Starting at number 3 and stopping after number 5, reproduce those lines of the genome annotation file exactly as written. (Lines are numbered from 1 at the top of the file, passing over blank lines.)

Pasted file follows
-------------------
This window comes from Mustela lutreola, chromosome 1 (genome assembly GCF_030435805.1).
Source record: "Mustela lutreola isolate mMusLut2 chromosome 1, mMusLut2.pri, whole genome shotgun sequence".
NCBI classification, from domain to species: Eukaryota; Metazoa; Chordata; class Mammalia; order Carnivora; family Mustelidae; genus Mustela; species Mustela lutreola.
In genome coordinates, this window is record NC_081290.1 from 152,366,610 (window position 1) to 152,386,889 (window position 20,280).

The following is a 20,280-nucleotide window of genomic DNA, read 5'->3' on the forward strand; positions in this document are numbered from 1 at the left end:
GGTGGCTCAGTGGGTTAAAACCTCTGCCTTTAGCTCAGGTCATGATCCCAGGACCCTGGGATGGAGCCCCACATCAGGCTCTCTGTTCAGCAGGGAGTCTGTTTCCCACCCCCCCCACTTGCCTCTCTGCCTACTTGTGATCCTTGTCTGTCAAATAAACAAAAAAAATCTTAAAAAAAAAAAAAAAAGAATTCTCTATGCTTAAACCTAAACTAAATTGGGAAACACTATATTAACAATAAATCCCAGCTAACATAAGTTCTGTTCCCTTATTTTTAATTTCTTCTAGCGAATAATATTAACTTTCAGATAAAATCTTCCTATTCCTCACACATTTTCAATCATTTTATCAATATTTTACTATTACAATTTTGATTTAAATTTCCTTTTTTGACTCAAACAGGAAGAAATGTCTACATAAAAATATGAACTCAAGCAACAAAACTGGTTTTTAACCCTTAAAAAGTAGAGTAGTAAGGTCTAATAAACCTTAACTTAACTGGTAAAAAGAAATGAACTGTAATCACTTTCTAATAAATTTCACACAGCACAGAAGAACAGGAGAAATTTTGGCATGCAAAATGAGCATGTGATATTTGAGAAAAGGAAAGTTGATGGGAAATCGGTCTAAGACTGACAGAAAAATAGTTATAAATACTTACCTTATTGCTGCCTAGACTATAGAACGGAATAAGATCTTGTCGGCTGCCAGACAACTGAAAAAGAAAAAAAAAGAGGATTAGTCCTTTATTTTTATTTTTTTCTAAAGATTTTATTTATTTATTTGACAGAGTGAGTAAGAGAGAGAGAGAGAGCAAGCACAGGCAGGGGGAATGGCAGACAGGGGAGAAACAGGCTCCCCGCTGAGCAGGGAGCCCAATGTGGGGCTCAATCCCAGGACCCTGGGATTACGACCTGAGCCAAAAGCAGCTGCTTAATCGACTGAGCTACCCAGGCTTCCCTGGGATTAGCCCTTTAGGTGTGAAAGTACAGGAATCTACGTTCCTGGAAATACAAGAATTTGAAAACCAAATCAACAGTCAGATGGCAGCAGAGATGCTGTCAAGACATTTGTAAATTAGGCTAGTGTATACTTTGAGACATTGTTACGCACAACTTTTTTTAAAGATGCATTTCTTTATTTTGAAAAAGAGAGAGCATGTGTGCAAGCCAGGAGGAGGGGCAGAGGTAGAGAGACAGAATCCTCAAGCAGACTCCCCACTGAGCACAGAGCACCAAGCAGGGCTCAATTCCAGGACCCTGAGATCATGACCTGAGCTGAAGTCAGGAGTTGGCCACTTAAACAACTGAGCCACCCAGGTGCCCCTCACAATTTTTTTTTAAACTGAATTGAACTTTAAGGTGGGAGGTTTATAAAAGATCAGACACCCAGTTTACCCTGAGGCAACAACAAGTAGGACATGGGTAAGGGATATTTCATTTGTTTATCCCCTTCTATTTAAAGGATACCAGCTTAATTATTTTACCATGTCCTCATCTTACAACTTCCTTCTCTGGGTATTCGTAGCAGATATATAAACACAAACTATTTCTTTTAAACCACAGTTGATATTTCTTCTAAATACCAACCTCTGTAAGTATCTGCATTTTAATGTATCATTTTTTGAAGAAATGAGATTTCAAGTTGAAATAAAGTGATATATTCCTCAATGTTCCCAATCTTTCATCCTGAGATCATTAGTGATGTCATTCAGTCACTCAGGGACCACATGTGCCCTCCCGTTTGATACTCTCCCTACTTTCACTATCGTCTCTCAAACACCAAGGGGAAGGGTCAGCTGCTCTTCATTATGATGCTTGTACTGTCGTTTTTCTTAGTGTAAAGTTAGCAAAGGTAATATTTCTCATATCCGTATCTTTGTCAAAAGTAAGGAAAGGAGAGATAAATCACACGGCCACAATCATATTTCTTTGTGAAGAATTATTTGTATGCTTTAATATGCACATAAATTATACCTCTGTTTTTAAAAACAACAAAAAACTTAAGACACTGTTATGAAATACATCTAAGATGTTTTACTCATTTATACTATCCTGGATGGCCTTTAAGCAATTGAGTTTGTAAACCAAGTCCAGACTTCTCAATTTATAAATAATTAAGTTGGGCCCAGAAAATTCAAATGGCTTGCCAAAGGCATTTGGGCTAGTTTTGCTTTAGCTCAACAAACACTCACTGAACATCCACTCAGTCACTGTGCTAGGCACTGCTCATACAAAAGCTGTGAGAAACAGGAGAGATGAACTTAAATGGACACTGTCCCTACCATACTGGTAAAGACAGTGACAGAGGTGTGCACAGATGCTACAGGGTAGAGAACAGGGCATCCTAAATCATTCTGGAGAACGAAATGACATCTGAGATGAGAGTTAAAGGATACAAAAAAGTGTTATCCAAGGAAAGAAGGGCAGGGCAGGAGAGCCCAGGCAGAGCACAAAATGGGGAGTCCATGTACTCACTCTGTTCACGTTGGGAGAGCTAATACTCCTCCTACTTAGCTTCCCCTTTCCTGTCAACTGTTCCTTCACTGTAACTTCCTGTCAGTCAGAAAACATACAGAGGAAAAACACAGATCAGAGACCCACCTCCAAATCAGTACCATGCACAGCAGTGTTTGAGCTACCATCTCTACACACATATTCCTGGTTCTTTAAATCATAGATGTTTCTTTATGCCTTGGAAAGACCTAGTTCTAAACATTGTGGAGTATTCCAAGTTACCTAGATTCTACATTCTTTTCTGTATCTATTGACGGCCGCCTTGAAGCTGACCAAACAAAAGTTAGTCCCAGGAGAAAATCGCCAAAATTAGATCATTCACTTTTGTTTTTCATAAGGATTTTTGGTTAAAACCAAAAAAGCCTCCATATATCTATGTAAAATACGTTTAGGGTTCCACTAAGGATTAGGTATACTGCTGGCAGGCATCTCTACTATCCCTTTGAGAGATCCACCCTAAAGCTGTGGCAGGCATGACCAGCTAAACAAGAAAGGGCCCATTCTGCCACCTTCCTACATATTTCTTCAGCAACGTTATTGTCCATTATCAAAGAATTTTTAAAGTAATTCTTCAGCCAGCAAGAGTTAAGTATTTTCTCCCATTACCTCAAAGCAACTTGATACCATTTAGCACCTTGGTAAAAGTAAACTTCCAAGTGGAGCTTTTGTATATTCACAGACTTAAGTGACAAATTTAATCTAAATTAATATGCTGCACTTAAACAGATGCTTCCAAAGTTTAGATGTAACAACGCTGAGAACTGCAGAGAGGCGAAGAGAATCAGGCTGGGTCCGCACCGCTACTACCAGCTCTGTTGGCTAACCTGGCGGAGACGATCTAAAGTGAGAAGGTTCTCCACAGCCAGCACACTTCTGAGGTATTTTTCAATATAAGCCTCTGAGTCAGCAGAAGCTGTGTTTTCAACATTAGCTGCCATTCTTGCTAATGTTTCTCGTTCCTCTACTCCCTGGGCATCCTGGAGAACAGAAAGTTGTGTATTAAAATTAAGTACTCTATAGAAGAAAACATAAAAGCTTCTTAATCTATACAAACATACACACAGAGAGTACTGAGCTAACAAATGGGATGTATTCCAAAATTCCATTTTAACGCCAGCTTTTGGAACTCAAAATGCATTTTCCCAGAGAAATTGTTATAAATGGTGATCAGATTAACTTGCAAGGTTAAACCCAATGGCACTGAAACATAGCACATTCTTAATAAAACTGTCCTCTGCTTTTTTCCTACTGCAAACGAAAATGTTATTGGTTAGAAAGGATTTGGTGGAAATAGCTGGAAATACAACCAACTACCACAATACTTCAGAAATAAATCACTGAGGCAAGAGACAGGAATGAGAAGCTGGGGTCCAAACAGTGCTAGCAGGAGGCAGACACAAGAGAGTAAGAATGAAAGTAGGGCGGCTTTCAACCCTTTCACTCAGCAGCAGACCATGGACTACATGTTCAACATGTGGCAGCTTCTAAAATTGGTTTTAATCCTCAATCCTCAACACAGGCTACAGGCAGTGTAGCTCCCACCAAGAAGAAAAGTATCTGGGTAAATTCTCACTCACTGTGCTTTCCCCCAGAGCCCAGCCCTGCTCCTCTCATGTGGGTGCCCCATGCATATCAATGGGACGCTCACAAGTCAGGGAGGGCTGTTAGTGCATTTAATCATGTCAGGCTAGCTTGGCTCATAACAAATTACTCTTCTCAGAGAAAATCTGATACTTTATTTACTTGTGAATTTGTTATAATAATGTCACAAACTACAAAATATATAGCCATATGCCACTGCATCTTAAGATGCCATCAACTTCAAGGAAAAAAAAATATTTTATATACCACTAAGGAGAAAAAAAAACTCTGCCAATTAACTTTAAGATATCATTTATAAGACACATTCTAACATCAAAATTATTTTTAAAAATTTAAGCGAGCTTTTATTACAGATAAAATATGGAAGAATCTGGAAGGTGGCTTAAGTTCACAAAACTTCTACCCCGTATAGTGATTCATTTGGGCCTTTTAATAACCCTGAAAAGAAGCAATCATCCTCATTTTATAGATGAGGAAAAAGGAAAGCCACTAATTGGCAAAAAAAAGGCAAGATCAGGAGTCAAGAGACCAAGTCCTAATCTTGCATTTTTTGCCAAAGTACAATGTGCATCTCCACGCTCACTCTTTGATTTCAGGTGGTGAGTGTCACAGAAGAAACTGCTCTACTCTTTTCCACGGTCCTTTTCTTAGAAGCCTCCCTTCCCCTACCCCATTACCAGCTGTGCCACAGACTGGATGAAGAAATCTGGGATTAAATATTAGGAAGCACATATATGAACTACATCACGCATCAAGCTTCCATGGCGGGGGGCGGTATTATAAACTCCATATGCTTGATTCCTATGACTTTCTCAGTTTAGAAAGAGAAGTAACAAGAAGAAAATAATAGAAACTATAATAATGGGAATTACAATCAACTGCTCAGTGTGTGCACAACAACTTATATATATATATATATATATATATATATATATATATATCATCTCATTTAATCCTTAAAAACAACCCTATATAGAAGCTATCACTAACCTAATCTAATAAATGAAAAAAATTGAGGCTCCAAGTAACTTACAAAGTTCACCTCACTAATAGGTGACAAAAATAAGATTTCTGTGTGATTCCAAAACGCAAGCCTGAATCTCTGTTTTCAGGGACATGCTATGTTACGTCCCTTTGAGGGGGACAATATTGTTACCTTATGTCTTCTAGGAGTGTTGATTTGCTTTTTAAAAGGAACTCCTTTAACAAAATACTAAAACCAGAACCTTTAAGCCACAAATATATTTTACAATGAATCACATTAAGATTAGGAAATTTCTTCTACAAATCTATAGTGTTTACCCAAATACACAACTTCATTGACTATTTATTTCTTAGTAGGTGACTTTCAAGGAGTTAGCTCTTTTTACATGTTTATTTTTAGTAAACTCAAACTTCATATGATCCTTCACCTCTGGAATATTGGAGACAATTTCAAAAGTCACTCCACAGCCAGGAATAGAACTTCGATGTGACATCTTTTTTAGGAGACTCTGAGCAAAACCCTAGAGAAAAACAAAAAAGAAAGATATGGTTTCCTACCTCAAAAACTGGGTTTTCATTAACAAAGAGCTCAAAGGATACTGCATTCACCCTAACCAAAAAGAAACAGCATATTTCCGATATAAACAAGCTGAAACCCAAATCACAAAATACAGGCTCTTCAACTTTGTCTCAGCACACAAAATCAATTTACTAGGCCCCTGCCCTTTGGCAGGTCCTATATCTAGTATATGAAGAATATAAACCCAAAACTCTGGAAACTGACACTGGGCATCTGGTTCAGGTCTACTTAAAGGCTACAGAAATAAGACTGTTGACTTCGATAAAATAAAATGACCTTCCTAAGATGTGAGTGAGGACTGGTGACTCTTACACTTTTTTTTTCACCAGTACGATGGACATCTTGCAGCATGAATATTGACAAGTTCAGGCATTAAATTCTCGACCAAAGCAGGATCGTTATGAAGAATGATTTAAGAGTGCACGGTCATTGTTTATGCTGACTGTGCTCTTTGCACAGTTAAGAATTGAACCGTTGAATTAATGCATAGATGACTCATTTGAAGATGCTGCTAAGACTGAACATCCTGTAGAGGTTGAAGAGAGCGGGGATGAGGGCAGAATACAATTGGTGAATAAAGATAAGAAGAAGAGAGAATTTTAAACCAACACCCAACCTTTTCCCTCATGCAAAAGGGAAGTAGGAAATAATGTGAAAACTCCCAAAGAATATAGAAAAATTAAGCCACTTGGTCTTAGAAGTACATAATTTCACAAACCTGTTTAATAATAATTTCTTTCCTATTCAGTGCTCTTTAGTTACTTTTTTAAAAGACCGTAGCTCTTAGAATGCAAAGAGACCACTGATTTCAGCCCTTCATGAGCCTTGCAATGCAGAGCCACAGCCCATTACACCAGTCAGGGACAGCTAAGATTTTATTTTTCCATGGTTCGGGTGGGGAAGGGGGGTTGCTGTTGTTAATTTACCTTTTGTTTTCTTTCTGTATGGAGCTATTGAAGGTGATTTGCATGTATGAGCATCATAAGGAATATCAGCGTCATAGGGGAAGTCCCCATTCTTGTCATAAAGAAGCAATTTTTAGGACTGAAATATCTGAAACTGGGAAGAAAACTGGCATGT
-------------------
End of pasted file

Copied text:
NCBI classification, from domain to species: Eukaryota; Metazoa; Chordata; class Mammalia; order Carnivora; family Mustelidae; genus Mustela; species Mustela lutreola.
In genome coordinates, this window is record NC_081290.1 from 152,366,610 (window position 1) to 152,386,889 (window position 20,280).

The following is a 20,280-nucleotide window of genomic DNA, read 5'->3' on the forward strand; positions in this document are numbered from 1 at the left end: